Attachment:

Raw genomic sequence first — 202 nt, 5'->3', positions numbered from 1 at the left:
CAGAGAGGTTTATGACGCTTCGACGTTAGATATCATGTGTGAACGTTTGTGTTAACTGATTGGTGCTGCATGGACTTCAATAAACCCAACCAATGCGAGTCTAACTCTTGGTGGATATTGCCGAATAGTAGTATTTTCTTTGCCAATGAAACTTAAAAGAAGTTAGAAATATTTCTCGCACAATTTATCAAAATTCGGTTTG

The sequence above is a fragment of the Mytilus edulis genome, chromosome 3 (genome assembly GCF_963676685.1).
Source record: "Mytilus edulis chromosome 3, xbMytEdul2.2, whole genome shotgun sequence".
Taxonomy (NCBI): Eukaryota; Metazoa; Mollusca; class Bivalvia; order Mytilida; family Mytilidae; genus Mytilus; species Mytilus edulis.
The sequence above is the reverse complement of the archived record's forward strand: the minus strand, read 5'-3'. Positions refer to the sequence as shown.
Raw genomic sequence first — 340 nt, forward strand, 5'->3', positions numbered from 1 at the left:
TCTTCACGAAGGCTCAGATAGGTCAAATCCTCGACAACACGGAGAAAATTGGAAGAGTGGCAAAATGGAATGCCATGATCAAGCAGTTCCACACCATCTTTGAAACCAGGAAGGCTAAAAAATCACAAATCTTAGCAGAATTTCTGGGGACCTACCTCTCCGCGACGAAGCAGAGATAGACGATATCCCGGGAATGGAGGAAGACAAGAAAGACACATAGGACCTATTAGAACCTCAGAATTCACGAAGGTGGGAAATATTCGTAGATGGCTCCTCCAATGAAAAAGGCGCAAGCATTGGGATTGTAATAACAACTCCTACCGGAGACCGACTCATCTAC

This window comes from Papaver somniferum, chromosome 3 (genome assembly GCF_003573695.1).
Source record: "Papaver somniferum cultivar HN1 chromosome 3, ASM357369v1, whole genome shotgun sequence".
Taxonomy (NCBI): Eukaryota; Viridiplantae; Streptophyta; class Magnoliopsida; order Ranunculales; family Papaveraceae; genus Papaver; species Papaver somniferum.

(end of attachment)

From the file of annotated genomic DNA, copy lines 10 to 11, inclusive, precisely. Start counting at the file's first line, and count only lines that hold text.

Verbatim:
Source record: "Papaver somniferum cultivar HN1 chromosome 3, ASM357369v1, whole genome shotgun sequence".
Taxonomy (NCBI): Eukaryota; Viridiplantae; Streptophyta; class Magnoliopsida; order Ranunculales; family Papaveraceae; genus Papaver; species Papaver somniferum.